Episode 35: Turned Around
A year ago, Dr. Nick Mark worried he might not survive the pandemic. He's a critical-care doctor in Seattle who performs risky procedures, like intubations, on some of the sickest COVID-19 patients. He and his colleagues updated their wills and made sure their life insurance premiums were paid automatically.
(Listeners to KNKX's Transmission podcast heard from Mark in Episode 10.)
But work is different now. Mark is vaccinated. And while COVID-19 patients still arrive in his intensive care units, or ICUs, there are just a few of them. Going into work has gotten easier.
“This is not back to normal by any stretch, but it's sort of a new normal," Mark said. "Working in the ICU with some number of COVID patients has just sort of become the reality of working in an ICU. Unlike a year ago, it's not an ICU which is full of COVID patients."
Mark said he's surprised at how quickly things have improved.
"I didn't expect things to turn around the way they have," he said. "I think that's where my optimism comes from, is that reality has actually been better than what I expected."
Outside of Mark's ICUs, the United States is full of signs that we're entering a new phase of the pandemic.
More than 70 percent of Seattle residents older than 12 are fully vaccinated, and on many days, the number of new COVID-19 diagnoses are in the single digits citywide. Across Washington state, about 60 percent of people over 16 are fully vaccinated. Washington Gov. Jay Inslee has announced that the state will lift many pandemic-related restrictions on businesses and activities by June 30.
But many people are coming out of the crisis changed. Some have radically different lives.
Michelle Bennett's mother, Carolann Gann, was the 95th person in King County to die of COVID-19.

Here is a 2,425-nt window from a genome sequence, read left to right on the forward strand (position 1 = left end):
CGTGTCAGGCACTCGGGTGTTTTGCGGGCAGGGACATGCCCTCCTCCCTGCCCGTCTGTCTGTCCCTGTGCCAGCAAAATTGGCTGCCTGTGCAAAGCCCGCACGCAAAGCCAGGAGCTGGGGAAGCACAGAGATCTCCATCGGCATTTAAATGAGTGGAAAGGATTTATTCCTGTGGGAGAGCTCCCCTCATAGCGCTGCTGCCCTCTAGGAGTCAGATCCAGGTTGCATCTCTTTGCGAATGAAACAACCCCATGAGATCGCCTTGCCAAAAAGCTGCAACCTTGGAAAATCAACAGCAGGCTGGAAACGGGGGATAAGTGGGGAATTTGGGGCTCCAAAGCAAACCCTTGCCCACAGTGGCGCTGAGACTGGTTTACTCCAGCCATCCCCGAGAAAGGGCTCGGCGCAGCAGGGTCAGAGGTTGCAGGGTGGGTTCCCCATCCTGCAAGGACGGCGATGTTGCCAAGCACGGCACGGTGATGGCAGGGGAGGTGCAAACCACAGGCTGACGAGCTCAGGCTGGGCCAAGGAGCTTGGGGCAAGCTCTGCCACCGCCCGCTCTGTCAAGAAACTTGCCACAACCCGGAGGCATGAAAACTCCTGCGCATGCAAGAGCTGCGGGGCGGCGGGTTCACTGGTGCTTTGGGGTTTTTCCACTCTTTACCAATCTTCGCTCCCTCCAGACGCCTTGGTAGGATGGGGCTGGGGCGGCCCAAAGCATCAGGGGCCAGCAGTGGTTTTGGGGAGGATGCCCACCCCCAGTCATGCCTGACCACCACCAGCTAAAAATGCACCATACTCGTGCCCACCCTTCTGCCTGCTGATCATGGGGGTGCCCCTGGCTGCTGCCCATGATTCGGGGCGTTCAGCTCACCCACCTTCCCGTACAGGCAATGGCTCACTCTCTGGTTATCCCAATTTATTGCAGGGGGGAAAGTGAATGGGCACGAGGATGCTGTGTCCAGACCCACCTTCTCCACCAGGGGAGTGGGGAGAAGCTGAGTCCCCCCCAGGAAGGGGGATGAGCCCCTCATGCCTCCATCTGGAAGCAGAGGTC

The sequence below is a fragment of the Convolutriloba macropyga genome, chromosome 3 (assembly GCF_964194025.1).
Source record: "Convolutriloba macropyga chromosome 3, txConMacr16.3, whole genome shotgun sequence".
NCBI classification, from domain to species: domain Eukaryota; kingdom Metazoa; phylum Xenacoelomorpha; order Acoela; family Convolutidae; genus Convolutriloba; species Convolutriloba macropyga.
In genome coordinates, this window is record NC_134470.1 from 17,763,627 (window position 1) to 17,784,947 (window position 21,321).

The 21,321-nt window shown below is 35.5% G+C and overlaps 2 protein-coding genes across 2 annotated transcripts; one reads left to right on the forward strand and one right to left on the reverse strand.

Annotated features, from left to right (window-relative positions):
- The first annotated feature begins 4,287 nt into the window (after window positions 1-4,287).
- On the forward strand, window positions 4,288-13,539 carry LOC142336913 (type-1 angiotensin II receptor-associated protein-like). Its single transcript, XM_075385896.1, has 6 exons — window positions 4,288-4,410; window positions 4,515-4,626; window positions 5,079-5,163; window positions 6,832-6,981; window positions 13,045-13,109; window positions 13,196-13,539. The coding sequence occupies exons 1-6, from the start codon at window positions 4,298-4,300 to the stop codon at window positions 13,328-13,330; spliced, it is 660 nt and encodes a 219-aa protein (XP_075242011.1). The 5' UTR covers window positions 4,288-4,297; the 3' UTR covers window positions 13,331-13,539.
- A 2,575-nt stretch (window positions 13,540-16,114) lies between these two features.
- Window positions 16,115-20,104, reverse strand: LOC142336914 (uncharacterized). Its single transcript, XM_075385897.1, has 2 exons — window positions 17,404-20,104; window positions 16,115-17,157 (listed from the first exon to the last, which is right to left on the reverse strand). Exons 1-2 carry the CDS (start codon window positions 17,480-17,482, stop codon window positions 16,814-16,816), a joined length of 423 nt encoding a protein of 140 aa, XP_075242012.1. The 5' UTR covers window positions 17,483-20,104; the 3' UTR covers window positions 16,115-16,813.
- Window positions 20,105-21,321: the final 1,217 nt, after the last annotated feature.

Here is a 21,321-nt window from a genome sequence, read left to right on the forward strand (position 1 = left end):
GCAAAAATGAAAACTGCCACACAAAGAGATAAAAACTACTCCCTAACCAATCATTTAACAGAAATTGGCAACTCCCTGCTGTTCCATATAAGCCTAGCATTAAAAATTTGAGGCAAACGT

"It's just like still kind of not real sometimes," Bennett said more than a year after her mother's death. "It feels like it's the door’s just not closed yet." (Bennett first appeared in Episode 7 of Transmission.)
The KNKX newsroom launched Transmission in the early days of the pandemic. Over the course of 34 episodes, the podcast chronicled physical, mental, financial and social upheaval in Washington state.
In this, the final episode, reporters check in with people listeners heard from earlier in the series to find out what happened to them and how the past year has changed them.
"I learned how to survive," said Steve Weaver, who lost his bartending job early in the pandemic and ended up living in his car. Weaver appeared in Episode 19.
"I've never really happened to just survive, just absolutely, positively scrape by," he said recently in a follow-up interview. "I mean, scraping coins out of my car's cup holder for food and things like that. Those are things that I never had to deal with. You know, having to work and cash out daily with DoorDash just to just buy insulin."
Reporters also check in with Antonia Zamorano, who appeared in Episode 15 after her husband died of COVID-19, and Christina Jumper, who appeared in Episode 31 and spent the pandemic battling depression and bulimia, among others.